Happy First Day of School! Today is the first day of Fall classes at the College of Law, and also at my kids' school. Everyone was excited and happy, and I am relieved to have a stable schedule for awhile! Preparing for the first day of school always gets me a little feisty, though, especially now that we have moved to Illinois. In Wisconsin, enrolling children in school required a lot of forms, most of them duplicative, and of course the required physician/immunization form. Although our children were immunized (actually over-immunized, because we had come from Texas), I was relieved that parents that did not want to immunize could at least check a "conscientious observer" type box and still send their kids to school. (Of course, there are some negative effects of this policy, including an outbreak of mumps in MIlwaukee public schools, etc. But this post is not about the cost/benefits of an individual choice to immunize one's children or on the cost/benefits of mandatory immunization policy. I'm sure there are many other blog fora for that conversation.)
However, in Illinois, vaccinations are mandatory and so is (drumroll, please) a dental exam. Children enrolling in kindergarten and other selected interval grades must have a dentist sign off on a recent dental exam. OK, this reallly bothers me. Not because I don't send my kids to the dentist. My kids have gone to the dentist since they were three, gotten sealants on baby teeth, gotten fillings on baby teeth because a laser showed a "weakening" of the enamel, etc. This is my choice, and I fortunately have the wherewithal to pay for it. I also sign them up for sports programs, feed them 100% fruit juice and organic milk, and pay for music lessons. These are things that I think might make them healthier but that I know come at a cost. I'm willing to pay the cost. However, I don't think the state should mandate expensive dental care for baby teeth or even for adult teeth.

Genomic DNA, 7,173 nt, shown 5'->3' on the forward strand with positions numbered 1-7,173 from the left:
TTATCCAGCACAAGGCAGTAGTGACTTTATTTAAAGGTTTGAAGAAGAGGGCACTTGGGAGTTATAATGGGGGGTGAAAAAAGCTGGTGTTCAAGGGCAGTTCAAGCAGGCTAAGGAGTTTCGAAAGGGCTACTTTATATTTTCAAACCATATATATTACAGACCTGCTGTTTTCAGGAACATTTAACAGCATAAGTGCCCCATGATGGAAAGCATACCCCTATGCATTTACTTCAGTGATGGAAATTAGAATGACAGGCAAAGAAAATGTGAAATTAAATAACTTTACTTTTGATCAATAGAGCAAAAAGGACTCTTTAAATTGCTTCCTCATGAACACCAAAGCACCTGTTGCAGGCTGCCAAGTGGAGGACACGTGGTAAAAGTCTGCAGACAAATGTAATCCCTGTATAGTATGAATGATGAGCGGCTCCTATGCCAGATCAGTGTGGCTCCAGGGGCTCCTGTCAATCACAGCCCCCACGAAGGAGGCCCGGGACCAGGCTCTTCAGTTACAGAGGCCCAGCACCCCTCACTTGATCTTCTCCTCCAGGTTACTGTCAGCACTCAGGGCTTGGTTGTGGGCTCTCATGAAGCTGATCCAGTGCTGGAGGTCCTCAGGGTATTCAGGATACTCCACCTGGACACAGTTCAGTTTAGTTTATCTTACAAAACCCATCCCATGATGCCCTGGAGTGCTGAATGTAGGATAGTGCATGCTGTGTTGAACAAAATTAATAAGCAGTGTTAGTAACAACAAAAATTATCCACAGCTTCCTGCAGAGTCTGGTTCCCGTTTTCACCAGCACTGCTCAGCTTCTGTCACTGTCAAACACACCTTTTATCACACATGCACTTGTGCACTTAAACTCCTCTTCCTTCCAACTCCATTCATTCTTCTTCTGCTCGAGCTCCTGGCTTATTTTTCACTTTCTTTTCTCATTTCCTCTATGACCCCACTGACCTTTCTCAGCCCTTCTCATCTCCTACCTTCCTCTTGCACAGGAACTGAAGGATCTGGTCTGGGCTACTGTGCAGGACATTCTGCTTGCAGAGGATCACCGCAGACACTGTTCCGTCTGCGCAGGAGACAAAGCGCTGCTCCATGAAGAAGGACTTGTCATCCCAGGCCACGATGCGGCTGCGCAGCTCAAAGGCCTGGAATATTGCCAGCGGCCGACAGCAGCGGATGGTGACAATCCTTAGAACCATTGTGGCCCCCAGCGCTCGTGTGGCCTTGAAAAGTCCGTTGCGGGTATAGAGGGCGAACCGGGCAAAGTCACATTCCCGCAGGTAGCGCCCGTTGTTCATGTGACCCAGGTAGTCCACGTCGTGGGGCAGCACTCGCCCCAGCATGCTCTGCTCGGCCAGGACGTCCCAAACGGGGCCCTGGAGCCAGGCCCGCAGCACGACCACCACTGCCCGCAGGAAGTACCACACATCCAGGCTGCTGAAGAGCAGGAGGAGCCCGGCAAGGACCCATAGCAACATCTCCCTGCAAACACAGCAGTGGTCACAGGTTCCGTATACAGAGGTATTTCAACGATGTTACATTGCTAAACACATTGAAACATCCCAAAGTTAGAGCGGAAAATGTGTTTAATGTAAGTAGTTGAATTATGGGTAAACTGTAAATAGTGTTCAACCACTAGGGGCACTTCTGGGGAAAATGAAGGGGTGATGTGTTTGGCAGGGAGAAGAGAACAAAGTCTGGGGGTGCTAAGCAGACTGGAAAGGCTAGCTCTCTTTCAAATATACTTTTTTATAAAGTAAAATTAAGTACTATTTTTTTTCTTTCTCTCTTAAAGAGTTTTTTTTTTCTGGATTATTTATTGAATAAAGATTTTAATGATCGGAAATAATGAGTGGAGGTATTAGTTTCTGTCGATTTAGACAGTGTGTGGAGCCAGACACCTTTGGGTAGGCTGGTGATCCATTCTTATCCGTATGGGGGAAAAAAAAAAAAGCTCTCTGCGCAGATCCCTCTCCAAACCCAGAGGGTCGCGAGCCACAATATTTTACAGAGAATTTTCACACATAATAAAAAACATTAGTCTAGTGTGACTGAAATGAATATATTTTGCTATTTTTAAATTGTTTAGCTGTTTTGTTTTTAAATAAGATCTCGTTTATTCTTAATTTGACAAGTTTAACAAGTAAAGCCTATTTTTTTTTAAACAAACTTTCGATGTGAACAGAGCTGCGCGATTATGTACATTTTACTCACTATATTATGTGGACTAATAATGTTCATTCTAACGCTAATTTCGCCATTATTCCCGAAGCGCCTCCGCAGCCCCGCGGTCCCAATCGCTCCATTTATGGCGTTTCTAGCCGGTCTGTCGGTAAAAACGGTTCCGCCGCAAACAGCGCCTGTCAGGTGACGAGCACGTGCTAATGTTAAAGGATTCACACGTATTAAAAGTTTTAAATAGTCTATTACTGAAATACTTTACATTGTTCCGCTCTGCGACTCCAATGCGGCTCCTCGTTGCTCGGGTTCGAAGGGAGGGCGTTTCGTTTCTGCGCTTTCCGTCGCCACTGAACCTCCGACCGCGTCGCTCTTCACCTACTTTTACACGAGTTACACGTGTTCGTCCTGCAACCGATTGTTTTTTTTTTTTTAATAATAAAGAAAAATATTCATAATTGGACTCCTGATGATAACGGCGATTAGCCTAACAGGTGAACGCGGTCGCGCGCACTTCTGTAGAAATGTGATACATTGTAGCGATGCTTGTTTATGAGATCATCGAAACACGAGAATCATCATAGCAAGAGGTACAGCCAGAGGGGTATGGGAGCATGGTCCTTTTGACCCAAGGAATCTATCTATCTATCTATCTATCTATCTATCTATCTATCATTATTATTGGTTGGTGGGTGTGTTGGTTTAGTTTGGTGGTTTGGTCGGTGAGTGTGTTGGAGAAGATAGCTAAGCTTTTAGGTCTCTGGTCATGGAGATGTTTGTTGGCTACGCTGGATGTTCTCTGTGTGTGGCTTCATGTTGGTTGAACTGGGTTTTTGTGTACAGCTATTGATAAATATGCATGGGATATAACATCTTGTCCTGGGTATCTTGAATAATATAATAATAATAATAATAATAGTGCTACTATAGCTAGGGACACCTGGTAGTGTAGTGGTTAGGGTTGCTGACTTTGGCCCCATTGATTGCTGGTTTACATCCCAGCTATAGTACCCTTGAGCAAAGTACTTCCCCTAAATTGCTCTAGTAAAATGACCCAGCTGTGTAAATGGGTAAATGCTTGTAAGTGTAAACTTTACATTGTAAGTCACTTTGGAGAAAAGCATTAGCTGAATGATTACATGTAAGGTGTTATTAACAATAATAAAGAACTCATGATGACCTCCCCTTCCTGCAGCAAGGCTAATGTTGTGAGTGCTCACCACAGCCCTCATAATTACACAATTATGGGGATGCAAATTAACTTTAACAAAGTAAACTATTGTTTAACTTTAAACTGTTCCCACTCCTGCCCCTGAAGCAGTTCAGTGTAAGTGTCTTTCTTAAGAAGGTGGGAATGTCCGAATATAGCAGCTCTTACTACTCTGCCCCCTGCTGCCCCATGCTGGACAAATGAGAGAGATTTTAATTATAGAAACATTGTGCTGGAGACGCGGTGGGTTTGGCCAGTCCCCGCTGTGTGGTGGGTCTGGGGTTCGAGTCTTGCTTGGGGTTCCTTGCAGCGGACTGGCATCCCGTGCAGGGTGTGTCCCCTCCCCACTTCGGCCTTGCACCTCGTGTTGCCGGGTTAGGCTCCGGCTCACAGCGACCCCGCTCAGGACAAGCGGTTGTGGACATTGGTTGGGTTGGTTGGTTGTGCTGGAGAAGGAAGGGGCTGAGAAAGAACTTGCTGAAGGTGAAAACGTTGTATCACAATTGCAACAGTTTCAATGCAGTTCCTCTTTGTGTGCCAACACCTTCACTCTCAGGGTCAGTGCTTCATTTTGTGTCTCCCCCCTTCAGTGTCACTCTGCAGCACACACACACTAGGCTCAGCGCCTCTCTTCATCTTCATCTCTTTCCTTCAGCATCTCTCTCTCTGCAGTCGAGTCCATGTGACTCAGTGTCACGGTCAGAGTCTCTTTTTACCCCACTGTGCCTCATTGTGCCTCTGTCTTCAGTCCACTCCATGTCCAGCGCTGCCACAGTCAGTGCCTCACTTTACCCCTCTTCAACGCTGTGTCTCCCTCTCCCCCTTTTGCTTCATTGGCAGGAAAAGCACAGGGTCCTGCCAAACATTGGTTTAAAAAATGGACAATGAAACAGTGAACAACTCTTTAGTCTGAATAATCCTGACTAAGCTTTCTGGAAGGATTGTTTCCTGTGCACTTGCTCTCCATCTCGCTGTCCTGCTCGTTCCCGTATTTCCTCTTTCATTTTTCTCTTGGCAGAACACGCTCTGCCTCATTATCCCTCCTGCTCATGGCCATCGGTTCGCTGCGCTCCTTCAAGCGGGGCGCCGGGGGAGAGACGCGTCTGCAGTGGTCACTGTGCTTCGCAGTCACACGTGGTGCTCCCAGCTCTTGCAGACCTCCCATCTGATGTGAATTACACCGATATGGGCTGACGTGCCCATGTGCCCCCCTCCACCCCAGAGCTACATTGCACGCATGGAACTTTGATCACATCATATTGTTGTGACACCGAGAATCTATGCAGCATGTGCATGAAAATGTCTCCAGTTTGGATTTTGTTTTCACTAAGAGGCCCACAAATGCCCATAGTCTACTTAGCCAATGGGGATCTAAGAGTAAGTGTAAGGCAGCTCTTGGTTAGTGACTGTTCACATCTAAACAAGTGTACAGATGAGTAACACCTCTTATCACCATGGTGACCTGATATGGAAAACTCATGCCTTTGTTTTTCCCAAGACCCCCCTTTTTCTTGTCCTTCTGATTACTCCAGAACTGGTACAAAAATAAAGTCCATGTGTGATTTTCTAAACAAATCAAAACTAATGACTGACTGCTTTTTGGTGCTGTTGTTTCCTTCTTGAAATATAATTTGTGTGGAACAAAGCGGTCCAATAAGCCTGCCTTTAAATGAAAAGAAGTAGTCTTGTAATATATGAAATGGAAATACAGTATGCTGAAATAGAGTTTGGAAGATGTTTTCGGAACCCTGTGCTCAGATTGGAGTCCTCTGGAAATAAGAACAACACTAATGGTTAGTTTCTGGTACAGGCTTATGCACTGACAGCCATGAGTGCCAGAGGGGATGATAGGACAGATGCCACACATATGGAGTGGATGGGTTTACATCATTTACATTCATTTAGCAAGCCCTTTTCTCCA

When I've ranted about this to other Illinoisans, they have countered that because the dental exams are mandatory, government programs provide them for free. So, I have been watching the paper for these free programs. I have seen both public programs and private ones run by dentists in private practice. These exams are free for children on Medicaid and children without dental insurance. Well, I pay for dental insurance for my kids, but my bill for 2 examinations was $130 and change. So, this mandatory requirement creates an indirect taxpayer cost and a direct out-of-pocket cost for me. And for what? What are the benefits? Some individual dental benefits -- I do believe in dental hygeine, I'm not a caveman. But societal benefits that would support the costs? Unlike communicable diseases, a kindergartener who has never been to the dentist isn't going to create a cavity epidemic in Champaign-Urbana. What's next? The dermatologist lobby is going to get the legislature to approve mandatory dermatological exams to enter middle school?
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